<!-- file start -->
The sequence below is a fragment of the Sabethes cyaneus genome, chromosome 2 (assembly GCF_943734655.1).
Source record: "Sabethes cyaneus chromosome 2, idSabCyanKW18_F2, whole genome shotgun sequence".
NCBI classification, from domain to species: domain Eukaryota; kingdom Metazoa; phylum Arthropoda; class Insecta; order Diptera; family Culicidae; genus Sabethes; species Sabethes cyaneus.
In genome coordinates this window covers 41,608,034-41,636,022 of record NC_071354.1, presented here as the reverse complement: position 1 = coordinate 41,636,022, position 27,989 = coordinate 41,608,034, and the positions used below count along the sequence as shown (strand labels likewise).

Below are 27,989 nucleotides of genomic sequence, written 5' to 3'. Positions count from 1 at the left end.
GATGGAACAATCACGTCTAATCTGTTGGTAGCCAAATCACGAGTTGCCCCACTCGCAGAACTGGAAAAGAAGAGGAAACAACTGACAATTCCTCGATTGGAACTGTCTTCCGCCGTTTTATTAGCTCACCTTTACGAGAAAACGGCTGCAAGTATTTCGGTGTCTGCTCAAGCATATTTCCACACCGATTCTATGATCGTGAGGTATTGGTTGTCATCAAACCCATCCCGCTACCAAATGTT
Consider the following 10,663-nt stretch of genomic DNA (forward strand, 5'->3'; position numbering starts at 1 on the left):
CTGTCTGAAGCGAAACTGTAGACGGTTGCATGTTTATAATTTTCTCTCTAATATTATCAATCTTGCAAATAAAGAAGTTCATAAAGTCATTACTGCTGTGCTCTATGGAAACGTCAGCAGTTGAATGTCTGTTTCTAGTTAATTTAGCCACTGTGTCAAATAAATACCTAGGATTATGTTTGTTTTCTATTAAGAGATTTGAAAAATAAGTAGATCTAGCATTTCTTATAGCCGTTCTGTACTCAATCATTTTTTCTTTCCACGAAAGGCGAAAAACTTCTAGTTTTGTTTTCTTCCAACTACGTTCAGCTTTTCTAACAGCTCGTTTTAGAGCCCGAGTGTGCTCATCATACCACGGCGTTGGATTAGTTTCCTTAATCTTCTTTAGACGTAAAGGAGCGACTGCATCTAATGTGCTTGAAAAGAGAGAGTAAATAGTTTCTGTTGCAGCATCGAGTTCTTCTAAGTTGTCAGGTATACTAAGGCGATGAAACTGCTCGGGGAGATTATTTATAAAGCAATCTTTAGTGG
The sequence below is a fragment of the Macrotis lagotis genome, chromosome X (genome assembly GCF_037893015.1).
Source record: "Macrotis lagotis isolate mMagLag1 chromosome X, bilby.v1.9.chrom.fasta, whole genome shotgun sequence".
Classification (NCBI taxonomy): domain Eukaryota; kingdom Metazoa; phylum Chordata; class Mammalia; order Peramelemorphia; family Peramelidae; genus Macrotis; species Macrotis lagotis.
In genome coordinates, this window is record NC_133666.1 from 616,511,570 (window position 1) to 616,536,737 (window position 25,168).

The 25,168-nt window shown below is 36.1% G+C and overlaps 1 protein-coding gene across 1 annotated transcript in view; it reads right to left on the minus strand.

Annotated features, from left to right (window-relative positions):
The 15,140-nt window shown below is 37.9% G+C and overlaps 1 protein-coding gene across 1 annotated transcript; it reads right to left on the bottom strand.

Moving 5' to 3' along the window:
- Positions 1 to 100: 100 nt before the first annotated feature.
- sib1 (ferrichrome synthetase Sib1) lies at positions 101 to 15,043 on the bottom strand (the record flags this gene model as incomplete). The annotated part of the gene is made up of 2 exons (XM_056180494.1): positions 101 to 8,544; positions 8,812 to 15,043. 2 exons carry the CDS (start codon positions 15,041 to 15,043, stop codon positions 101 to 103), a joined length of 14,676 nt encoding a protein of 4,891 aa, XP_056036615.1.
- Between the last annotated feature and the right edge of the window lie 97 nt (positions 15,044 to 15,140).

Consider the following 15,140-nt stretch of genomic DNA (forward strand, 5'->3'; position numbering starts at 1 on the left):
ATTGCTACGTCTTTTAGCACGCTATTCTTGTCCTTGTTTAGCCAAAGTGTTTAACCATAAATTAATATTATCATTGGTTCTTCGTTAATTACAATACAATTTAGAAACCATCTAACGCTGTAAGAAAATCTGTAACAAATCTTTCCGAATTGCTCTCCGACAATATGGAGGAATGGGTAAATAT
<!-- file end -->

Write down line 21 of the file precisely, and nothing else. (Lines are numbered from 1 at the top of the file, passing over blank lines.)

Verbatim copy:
ATTGCTACGTCTTTTAGCACGCTATTCTTGTCCTTGTTTAGCCAAAGTGTTTAACCATAAATTAATATTATCATTGGTTCTTCGTTAATTACAATACAATTTAGAAACCATCTAACGCTGTAAGAAAATCTGTAACAAATCTTTCCGAATTGCTCTCCGACAATATGGAGGAATGGGTAAATAT